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The Ocean, gravity and tides......

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posted on Apr, 14 2010 @ 10:05 PM
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Not a lot to say at present, but I had a very, very vivid dream last night. The second of such. Where I was looking up at the sky across some land and shoreline. The sky was swirling like a strange rainbow, with the odd black patch with jagged outlines appearing and disappearing just as quickly. In my dream I distinctly knew this was a global event and not just local. I also knew it was natural.

I then noticed the tide was out but could visibly seeing it coming in, not rapidly in a wave like a tsunami, but like the regular tide just much faster.

End of dream....

When I awoke a question popped into my head immediately . And it was ...

What if something caused the ocean to lose it pressure and swell. Because unlike, say oil that cannot be pressurized, water does compress. So if the earth somehow lost a % of it gravity, wouldn't the oceans swell.

Not that I believe in the Bible, but I do remember being told when young by a Minister, the great flood came from below, in a mist. Not heavy rain like some believe. Or could this be the real reason for our oceans growing at present. But whatever is influencing it is not full strength yet.

I could not shake the feeling that what I was seeing was some kind of "super tide"


Any thoughts peoples...?





[edit on 11/19/09 by thedeadtruth]




posted on Jun, 3 2010 @ 02:36 PM
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Yes, water does compress, so as the gravitational pull weakens then the ocean would expand.

If I remember correctly, if all the saltwater in the ocean became 'unconpressed' the sea level would rise by about 35-40 meters! (I don't have any sources but if you look into it I think this is about right).

So if we lost gravitational pull here on earth somehow, then It would be logical to suppose that the pull from the sun and moon would have a stronger effect.

Never thought of it like that though!

Takes a dream I guess!

[edit on 3-6-2010 by vagabondrobb]



posted on Jun, 3 2010 @ 03:00 PM
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reply to post by vagabondrobb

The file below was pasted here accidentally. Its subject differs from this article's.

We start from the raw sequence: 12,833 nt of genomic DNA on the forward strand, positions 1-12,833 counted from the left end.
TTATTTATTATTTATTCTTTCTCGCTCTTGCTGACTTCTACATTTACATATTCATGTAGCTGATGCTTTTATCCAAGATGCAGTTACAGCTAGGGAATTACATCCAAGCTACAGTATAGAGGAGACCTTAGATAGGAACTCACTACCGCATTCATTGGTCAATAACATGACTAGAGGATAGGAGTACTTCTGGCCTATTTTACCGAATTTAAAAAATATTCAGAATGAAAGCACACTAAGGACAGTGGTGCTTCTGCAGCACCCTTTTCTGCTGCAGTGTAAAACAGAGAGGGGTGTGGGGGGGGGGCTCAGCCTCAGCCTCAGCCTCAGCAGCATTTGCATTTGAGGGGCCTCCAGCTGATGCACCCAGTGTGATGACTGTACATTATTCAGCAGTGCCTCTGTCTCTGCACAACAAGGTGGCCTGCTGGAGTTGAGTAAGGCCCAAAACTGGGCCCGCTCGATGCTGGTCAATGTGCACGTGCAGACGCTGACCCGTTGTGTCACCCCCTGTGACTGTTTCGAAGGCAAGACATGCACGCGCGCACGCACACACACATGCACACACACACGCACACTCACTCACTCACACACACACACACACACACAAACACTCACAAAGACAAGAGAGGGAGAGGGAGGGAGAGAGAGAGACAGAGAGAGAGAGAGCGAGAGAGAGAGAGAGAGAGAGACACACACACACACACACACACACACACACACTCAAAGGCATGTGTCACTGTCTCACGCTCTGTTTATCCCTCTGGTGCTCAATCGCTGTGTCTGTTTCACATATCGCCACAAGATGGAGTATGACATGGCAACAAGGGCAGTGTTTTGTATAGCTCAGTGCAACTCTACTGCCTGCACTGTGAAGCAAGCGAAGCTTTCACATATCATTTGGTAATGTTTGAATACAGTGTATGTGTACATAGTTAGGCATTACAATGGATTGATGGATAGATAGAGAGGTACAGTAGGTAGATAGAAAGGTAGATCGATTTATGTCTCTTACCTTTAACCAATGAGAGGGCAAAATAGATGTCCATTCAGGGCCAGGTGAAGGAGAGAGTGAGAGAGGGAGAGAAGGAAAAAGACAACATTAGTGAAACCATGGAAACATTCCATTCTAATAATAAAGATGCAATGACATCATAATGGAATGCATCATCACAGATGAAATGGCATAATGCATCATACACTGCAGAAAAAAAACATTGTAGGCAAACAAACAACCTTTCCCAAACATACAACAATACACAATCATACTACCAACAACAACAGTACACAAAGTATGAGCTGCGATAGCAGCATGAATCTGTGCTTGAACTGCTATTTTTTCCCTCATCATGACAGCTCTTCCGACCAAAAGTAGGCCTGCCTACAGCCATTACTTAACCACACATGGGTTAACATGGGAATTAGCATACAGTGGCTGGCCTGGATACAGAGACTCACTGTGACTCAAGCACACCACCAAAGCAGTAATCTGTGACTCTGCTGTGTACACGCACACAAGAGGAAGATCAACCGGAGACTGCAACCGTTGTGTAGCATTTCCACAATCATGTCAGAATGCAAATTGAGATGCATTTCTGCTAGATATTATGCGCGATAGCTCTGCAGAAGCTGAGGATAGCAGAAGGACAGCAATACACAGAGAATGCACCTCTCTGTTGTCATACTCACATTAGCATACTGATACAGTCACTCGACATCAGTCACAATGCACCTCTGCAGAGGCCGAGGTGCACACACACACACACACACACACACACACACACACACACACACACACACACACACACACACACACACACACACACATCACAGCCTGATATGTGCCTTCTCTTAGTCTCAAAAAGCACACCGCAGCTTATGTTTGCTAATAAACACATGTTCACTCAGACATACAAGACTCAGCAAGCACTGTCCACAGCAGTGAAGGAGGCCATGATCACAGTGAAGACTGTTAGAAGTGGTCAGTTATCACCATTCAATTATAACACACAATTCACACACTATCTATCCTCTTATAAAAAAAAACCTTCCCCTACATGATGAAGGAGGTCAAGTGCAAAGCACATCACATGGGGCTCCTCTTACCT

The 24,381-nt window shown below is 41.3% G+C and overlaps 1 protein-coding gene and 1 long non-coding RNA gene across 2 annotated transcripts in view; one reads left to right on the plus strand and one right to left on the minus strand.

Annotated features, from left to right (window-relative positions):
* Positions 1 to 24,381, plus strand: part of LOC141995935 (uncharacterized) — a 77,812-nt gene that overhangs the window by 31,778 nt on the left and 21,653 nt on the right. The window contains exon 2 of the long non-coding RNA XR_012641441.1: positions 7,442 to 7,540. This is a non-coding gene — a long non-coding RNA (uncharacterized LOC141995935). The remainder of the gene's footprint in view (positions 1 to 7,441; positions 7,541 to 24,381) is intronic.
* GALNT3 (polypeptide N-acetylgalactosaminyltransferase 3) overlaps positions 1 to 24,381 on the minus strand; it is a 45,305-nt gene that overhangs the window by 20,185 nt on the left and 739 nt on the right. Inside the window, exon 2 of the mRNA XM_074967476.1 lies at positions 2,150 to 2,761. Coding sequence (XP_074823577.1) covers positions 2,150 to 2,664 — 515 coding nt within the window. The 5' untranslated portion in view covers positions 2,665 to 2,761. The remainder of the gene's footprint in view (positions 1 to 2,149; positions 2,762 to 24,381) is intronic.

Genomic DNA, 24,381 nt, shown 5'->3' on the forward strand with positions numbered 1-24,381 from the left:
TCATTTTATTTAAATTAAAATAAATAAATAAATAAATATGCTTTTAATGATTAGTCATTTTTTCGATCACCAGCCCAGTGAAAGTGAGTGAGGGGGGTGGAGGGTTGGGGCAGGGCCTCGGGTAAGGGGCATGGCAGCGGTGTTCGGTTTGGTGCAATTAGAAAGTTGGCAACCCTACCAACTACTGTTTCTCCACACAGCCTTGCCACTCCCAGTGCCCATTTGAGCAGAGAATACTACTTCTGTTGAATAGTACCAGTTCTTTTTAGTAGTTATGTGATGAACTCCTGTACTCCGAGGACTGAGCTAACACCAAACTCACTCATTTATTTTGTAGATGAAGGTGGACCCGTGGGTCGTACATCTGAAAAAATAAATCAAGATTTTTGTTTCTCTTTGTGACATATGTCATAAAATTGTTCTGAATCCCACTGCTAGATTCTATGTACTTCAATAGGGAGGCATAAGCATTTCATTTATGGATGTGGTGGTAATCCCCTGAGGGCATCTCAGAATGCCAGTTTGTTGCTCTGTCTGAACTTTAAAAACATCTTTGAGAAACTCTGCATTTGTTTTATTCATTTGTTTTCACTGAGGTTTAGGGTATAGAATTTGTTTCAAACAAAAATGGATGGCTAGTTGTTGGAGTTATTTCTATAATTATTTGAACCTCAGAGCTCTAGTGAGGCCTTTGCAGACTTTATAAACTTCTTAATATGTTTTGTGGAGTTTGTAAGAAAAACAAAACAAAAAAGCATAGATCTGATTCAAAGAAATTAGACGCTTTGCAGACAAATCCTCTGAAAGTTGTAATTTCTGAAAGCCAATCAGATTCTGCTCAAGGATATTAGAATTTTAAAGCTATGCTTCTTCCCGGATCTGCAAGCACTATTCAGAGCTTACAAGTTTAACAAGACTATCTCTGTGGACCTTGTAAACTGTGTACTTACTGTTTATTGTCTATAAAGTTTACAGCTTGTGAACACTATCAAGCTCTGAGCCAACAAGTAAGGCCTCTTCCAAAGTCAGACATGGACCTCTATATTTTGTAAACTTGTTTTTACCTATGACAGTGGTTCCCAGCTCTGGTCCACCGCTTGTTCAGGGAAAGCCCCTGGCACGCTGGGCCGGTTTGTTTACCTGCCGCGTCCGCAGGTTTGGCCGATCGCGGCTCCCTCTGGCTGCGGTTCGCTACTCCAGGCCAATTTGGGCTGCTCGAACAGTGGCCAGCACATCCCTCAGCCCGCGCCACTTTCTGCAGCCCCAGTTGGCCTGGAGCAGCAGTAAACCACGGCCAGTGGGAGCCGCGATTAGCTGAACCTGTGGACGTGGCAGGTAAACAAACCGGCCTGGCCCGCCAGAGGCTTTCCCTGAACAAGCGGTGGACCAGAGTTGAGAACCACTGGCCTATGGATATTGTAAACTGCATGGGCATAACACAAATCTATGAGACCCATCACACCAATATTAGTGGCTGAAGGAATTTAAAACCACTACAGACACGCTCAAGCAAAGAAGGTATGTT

I think you're confusing a few things, here. A google search can make learning fun...


Yes, water does compress...


Well...given enough force, then yes...but a LOT of force is required, and there is a limited result. Of course, in a sense, ALL matter is just empty space, (the space between the electrons and nucleus of atoms, for instance).... but that's more of a question for theoretical particle physics, not 'natural' physics, and materials science.

Still, in the conditions being discussed?? You should consider water to be mostly uncompressible ... or so little as to be hard to measure.



...so as the gravitational pull weakens then the ocean would expand.


I'd want to check that one, however.

WHICH gravitational pull? Earth's? Or the Moon's?

IF the Moon's influence were to be suddenly removed, the oceans would not 'expand'....the tidal actions woudl cease, eventually. That's about it.

If Earth's gravititational force were to suddenly 'weaken' (an impossibility, but just a thought experiment for now)...there would also be minimal change. Even if it dropped by half, the oceans would look about the same...

Temperature changes can influence solids, and liquids, making them shrink...but, as we all know (or should) water is somewhat special when it freezes...it actually EXPANDS when ice crystals form, as the H2O molecules link up into the crystal matrix.....
~~~~~~~~~~~~~~~~~~~~~~~~~~~~~~~

I think the concept here is, IF earth's gravity weakened, then the very, very deep water, under "compression" near the bottoms of the oceans, would somehow 'swell' up?